Fireworks law is a damp squib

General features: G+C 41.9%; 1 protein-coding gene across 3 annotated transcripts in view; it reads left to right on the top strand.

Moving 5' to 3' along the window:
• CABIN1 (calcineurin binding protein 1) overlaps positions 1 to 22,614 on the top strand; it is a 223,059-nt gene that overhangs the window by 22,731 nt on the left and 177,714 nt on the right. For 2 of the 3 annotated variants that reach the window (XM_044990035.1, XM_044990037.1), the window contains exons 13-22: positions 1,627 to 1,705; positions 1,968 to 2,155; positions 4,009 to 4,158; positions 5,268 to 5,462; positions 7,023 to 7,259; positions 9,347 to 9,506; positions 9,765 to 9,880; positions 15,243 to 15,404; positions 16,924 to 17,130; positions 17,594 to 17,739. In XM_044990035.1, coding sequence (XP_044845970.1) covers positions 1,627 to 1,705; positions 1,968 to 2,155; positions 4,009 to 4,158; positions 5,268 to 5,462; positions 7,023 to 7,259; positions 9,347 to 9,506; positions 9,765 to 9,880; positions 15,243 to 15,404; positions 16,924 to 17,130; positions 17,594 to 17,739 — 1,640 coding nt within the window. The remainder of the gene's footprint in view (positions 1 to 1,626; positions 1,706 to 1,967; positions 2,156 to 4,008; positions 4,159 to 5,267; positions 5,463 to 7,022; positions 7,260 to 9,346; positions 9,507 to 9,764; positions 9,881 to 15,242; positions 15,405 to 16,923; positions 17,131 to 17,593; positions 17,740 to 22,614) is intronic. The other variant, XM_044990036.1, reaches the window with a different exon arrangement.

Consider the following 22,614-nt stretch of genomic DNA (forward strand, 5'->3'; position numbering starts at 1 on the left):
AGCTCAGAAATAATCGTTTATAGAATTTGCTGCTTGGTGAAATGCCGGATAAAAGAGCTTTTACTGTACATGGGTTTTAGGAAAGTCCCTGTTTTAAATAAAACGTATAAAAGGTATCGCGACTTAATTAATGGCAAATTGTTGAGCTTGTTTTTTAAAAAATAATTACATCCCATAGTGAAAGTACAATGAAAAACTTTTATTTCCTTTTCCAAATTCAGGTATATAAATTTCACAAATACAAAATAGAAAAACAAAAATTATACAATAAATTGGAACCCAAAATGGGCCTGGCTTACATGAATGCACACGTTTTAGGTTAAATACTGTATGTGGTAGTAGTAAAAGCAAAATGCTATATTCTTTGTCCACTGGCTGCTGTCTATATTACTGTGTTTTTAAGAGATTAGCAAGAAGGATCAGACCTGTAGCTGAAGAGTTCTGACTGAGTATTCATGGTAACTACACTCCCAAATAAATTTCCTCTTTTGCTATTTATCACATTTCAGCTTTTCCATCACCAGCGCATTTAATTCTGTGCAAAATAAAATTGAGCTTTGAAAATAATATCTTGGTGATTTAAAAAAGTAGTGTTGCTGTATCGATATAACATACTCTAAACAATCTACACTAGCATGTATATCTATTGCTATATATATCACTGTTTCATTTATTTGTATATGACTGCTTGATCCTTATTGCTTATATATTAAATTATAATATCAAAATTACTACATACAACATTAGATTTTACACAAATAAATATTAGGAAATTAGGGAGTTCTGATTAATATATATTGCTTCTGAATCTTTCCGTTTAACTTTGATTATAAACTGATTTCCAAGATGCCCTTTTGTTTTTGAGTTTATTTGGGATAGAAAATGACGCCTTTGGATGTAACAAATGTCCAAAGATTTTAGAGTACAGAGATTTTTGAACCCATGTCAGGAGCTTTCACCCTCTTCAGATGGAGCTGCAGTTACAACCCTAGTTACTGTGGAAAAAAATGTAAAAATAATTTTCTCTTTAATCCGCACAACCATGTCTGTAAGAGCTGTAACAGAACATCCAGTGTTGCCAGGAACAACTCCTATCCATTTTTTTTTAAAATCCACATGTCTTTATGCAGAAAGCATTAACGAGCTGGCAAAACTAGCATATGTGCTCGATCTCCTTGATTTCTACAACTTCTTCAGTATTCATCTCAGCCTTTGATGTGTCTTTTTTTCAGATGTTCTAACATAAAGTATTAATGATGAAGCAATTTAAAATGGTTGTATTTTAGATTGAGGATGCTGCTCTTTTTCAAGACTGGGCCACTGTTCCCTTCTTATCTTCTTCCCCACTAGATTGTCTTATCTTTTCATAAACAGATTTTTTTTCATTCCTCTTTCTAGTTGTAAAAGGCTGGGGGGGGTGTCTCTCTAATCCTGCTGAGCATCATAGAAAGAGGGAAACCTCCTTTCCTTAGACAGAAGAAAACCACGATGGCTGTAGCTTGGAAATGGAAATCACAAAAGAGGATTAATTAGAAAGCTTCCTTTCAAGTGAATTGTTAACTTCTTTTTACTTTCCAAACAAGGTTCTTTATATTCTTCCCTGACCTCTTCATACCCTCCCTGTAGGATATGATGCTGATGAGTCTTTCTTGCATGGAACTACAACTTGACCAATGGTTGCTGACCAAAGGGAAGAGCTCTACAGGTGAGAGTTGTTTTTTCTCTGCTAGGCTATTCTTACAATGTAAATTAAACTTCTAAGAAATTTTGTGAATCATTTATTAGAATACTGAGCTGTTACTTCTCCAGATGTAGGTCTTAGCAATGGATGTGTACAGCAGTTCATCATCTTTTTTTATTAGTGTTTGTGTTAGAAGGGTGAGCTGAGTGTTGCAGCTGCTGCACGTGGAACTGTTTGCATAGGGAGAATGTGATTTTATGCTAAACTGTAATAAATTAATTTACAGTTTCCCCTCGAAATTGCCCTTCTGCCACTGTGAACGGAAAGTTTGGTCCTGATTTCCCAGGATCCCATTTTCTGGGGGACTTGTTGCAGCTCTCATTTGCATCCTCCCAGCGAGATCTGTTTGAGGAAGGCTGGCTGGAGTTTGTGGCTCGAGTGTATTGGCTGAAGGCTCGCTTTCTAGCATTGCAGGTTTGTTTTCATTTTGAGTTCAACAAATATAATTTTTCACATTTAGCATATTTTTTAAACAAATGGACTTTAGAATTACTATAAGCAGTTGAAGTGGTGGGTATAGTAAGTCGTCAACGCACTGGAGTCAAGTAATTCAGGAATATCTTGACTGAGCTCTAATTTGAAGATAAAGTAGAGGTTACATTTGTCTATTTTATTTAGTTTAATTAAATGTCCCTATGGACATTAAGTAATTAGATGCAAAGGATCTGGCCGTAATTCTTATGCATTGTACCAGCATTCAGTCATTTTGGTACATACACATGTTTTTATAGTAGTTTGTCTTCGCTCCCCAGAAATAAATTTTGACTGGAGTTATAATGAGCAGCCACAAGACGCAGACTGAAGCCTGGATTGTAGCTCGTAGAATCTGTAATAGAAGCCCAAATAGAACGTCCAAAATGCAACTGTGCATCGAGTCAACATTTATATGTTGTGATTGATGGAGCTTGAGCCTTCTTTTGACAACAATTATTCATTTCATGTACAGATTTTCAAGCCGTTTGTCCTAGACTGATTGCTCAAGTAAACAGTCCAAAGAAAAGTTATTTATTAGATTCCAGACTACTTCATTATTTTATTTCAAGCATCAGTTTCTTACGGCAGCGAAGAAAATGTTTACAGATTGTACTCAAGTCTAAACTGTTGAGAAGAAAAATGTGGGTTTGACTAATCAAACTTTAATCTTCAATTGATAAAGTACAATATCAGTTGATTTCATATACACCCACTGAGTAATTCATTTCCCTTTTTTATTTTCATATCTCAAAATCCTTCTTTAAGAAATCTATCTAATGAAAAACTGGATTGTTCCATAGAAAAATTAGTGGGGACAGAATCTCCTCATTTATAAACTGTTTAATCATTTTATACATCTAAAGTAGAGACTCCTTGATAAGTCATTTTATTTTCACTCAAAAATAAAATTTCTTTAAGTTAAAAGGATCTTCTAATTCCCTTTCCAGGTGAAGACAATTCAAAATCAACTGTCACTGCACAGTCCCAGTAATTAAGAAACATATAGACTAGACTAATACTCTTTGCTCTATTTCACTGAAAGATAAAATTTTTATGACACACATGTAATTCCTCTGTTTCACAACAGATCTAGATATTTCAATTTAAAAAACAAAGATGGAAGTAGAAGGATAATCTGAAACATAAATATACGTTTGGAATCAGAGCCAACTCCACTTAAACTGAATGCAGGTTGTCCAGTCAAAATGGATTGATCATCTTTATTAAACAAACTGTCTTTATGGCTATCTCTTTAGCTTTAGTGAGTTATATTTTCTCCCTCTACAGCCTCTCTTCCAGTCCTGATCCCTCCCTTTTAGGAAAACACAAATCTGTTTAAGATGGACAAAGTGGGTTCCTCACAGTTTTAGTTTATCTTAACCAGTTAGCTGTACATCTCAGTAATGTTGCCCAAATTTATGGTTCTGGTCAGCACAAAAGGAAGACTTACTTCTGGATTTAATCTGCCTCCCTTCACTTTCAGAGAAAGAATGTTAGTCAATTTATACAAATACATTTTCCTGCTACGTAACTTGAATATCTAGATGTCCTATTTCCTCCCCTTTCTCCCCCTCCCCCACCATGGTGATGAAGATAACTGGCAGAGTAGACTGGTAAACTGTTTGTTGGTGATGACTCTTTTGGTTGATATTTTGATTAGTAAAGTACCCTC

Greece’s complicated law governing the sale of fireworks was blamed yesterday for encouraging the sale of illicit pyrotechnics in the runup to Easter, as one person was left dead and another lost his hand during explosions in the last 48 hours. A 19-year-old man was killed on the island of Samos on Sunday when he attempted to remove the gunpowder from an army shell so he could make fireworks, according to police. And a 43-year-old man was seriously injured yesterday in an explosion in a wood in Thessaloniki. Police said it was not immediately clear what had caused the blast which blew off the man’s left hand and left him with severe burns. Another two people have been injured since March trying to make fireworks. The police have conducted almost 8,000 checks since March in a bid to clamp down on the trade in illegal fireworks and firecrackers but critics say that the law, which bans the sale of these items during Easter, encourages an illicit trade in the pyrotechnics. «Apart from lambs and eggs, Greeks also stock up on firecrackers ahead of Easter,» said the vice president of the union of Greek pyrotechnicians, Spyros Nanos. «The law, however, makes this illegal and encourages the illegal trade and the construction of homemade fireworks that cause injuries and deaths.» The law allows fireworks to be traded for most of the year but bans their sale during Easter time, even though it is a Greek tradition to set off fireworks after midnight on Easter Saturday to mark the resurrection of Christ. The police have confiscated more than 1.1 million firecrackers in the last month, which is more than double the amount that were seized during the same period last year. Since 1997, eight people have been killed and 96 injured in Greece while using fireworks.

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